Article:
Published 29th October 2015
There are many different ways of teaching different grammatical structures, but usually there are certain methods or activities which lend themselves to teaching a particular structure.
The Present Perfect is one of those structures which you will find yourself teaching again and again, as students seem to struggle with it and need a lot of practice before it becomes more natural. So let’s look at a few things you can do to make teaching and learning the present perfect more fun and more effective.
- I Have Never. A popular drinking game in some parts of the world, this is a great game to practise the present perfect. (Obviously, though, the rules are slightly different as there is no drinking involved!). One student starts and makes a sentence which is true for them: “I have never ridden a motorbike”. If anyone has ridden a motorbike then they need to stand up. The next student makes another sentence – “I have never seen an elephant” – and if it’s true for them then they stay seated (or sit down) but if they have seen an elephant they stand up. This is a great game for the students to practise the structure and get to know each other at the same time.
- Around the World. Draw a world map on the board and mark out places where you have been and places you would like to go to, in two different colours. Let the students ask you questions about your destinations. They usually come up with questions such as “When did you go to Thailand?”, “Why do you want to go to India?”, though they may need some help on the correct question forms, depending on the level. When that is finished, give the students a handout of a world map or let them draw their own and they then do the same for themselves. In pairs or groups they compare maps and talk about where they’ve been and where they would like to go. This is a great way to consolidate one of the differences between the present perfect and the past simple.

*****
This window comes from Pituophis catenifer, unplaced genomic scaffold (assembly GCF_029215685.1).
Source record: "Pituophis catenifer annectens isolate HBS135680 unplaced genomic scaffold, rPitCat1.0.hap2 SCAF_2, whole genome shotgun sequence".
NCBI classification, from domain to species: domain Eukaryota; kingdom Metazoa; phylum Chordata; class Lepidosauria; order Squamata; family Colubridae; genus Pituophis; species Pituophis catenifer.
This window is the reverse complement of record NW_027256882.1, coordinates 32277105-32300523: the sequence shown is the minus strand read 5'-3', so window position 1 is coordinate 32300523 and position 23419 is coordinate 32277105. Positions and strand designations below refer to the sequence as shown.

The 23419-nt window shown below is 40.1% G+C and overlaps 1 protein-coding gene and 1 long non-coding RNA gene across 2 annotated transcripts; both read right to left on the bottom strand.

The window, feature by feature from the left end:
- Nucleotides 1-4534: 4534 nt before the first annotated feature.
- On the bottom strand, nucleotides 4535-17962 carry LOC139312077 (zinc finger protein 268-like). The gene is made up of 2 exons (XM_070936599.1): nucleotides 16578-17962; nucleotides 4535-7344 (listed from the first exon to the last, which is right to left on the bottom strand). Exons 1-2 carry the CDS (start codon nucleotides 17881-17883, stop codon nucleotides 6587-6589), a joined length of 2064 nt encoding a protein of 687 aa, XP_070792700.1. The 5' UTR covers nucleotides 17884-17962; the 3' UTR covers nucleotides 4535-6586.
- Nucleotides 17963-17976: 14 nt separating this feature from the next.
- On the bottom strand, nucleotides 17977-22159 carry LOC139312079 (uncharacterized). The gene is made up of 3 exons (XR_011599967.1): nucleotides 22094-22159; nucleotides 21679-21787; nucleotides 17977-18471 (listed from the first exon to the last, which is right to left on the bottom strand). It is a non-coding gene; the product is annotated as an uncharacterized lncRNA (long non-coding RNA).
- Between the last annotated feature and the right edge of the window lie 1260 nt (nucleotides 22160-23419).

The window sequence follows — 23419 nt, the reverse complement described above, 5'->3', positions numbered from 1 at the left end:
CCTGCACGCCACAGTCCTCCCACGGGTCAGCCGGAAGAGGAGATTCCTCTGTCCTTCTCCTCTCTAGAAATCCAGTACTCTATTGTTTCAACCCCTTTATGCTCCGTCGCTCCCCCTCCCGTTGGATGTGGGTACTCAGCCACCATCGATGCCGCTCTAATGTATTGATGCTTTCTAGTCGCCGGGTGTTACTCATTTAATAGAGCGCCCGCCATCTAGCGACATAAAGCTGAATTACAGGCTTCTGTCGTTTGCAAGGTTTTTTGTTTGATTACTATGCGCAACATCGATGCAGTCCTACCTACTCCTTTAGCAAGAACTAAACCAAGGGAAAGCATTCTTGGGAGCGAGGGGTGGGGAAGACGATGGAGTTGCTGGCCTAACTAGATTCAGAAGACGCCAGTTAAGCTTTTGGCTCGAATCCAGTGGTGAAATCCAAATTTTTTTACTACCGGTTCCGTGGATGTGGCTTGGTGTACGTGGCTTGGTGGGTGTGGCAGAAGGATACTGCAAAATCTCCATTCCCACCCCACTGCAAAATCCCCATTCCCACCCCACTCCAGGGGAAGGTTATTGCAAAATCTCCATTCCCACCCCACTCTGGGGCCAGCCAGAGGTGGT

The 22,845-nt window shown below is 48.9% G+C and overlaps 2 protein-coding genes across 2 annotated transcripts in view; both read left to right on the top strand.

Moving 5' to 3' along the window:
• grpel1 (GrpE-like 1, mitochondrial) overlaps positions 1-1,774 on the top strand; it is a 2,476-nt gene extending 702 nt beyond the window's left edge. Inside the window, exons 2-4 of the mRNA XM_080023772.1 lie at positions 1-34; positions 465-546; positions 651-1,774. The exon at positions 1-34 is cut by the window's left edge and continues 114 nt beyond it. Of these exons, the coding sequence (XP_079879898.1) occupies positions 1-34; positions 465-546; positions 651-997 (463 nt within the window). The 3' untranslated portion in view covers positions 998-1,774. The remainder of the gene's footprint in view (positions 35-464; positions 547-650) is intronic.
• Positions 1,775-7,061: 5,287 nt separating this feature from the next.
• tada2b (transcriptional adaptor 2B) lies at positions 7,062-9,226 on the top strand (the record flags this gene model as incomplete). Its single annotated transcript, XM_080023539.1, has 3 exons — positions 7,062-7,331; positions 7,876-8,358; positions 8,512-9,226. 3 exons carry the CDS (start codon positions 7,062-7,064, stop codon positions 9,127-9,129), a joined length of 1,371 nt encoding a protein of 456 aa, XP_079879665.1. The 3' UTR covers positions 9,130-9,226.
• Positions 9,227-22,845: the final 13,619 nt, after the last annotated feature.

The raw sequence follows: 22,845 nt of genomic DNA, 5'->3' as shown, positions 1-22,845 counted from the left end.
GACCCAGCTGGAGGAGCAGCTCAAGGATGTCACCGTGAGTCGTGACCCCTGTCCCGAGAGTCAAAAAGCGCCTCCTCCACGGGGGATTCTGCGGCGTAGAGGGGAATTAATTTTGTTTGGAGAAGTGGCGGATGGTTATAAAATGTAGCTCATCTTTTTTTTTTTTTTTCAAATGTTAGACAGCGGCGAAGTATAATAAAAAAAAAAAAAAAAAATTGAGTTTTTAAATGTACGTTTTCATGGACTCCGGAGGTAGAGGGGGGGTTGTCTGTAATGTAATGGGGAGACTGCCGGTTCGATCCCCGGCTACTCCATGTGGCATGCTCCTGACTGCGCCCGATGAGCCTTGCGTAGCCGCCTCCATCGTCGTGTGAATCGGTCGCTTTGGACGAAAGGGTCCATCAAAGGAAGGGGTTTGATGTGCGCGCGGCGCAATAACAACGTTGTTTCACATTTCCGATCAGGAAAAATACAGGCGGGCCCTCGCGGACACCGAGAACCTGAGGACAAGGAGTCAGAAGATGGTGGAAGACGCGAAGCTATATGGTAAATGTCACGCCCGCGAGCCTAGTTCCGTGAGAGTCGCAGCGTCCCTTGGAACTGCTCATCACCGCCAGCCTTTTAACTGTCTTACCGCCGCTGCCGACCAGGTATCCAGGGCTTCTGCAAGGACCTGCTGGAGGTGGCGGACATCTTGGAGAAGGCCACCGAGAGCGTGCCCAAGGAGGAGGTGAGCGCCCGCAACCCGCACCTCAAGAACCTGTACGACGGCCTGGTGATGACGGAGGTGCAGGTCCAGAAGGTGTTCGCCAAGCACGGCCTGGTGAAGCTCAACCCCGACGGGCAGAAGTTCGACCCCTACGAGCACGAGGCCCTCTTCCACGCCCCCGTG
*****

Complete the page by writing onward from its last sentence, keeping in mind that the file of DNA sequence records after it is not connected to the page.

- The Superlative Game. As the name suggests, this involves students comparing something in order to decide whose situation is the most superlative. For example, “The most expensive thing I’ve ever bought is my handbag for £150”. “The hottest place I’ve ever been to is Saudi Arabia.” The students can come up with the situations themselves or you can provide them with prompts. This is a fun for students to compete with each other and try to “beat” their partners. It can first be done in partners and then as a group activity to find out the winners of the whole class. While the present perfect may be tricky to get right, there are many games and activities which can be used to help your students practice it.